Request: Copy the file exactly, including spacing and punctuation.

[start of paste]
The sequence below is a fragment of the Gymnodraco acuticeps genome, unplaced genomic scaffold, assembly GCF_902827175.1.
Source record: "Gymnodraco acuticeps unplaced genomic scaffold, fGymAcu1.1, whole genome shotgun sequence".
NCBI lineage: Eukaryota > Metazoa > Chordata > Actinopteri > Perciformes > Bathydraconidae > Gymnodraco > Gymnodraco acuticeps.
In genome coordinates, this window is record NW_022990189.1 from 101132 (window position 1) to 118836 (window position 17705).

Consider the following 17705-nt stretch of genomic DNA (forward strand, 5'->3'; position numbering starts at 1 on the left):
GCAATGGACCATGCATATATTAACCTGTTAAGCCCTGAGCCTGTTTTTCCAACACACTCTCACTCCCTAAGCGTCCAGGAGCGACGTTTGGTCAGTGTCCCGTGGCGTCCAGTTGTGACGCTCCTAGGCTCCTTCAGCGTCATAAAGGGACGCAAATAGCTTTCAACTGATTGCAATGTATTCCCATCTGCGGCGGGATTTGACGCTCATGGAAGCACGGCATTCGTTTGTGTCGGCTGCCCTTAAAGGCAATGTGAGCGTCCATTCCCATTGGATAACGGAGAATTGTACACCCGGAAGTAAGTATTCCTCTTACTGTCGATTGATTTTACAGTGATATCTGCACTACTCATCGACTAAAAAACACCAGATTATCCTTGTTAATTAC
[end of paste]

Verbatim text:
The sequence below is a fragment of the Gymnodraco acuticeps genome, unplaced genomic scaffold, assembly GCF_902827175.1.
Source record: "Gymnodraco acuticeps unplaced genomic scaffold, fGymAcu1.1, whole genome shotgun sequence".
NCBI lineage: Eukaryota > Metazoa > Chordata > Actinopteri > Perciformes > Bathydraconidae > Gymnodraco > Gymnodraco acuticeps.
In genome coordinates, this window is record NW_022990189.1 from 101132 (window position 1) to 118836 (window position 17705).

Consider the following 17705-nt stretch of genomic DNA (forward strand, 5'->3'; position numbering starts at 1 on the left):
GCAATGGACCATGCATATATTAACCTGTTAAGCCCTGAGCCTGTTTTTCCAACACACTCTCACTCCCTAAGCGTCCAGGAGCGACGTTTGGTCAGTGTCCCGTGGCGTCCAGTTGTGACGCTCCTAGGCTCCTTCAGCGTCATAAAGGGACGCAAATAGCTTTCAACTGATTGCAATGTATTCCCATCTGCGGCGGGATTTGACGCTCATGGAAGCACGGCATTCGTTTGTGTCGGCTGCCCTTAAAGGCAATGTGAGCGTCCATTCCCATTGGATAACGGAGAATTGTACACCCGGAAGTAAGTATTCCTCTTACTGTCGATTGATTTTACAGTGATATCTGCACTACTCATCGACTAAAAAACACCAGATTATCCTTGTTAATTAC